Declining investments in public health sector negatively impact the health care access to the marginalised sections of the society. High maternal mortality in some states3 such as Uttar Pradesh (MMR-292), Rajasthan (MMR-255), Madhya Pradesh (MMR-230) and Orissa (MMR-235) and failure in achieving the targets related to reducing child and infant mortality underscore the neglect by Government in ful lling its responsibility of providing universal health care access. (SRS bulletin, 2013)
In this context, the situation of provision of sexual and reproductive health services is even more dismal. Access to safe and quality contraceptive services and access to safe abortion services are still out of reach for large sections. With the unregulated expansion of private medical sector, unnecessary surgeries especially caesareans and hysterectomies are being conducted rampantly. India is also becoming hotspot for reproductive health tourism for Assisted Reproductive Technologies (ARTs) and commercial surrogacy.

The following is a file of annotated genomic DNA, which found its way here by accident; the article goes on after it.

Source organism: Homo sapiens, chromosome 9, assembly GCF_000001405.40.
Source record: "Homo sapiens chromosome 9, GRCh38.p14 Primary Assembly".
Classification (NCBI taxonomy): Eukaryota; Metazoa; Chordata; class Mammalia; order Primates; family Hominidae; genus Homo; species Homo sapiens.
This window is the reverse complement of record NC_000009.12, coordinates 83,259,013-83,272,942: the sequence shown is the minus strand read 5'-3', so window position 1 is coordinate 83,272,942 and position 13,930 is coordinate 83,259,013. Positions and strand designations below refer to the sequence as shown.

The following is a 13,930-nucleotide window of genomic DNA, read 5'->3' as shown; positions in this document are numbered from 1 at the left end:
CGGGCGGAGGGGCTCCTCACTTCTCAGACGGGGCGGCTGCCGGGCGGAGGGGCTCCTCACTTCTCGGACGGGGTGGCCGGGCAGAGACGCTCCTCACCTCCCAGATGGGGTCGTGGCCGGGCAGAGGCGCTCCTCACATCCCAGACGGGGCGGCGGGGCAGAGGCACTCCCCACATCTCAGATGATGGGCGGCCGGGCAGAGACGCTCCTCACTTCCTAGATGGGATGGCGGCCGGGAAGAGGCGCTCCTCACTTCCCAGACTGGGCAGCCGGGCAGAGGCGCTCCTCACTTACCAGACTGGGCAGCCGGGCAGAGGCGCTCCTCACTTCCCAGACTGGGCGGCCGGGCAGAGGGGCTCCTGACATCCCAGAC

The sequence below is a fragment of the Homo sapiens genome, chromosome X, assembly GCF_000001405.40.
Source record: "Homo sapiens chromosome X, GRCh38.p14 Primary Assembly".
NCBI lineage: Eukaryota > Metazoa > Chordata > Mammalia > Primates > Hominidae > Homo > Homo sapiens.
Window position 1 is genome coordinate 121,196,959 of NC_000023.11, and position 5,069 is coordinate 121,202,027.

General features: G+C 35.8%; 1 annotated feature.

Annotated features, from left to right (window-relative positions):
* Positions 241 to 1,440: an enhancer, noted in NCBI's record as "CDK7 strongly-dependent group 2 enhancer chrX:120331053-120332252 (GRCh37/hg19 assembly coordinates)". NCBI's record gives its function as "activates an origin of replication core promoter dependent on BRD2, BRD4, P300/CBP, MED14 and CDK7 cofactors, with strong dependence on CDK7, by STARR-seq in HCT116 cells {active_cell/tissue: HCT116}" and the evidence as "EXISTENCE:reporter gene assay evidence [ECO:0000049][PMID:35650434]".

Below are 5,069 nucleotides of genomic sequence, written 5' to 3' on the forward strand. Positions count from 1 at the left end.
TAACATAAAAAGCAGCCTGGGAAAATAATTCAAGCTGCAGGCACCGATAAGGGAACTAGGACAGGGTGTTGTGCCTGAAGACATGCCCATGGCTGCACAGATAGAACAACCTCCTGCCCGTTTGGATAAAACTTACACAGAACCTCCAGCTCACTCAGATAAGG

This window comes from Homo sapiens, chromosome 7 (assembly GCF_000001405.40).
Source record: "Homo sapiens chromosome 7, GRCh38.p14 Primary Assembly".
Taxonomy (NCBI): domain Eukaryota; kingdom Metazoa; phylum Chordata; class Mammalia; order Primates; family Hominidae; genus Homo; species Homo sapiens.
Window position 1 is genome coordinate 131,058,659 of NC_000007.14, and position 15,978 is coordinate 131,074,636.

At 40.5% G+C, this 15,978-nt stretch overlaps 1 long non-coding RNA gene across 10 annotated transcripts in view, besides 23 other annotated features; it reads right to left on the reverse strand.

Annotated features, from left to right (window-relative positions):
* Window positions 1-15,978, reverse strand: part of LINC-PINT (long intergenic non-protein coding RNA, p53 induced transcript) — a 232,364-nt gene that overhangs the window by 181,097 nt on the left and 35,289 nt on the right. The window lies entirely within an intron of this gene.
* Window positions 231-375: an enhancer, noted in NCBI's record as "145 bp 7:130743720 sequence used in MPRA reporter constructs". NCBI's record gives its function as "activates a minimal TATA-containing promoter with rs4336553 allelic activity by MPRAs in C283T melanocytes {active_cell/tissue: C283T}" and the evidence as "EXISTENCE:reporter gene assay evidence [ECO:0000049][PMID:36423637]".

Given the context described above, it is necessary to ensure that as part of the development agenda post 2015, India commits to respecting, protecting and ful lling the health rights of the citizens.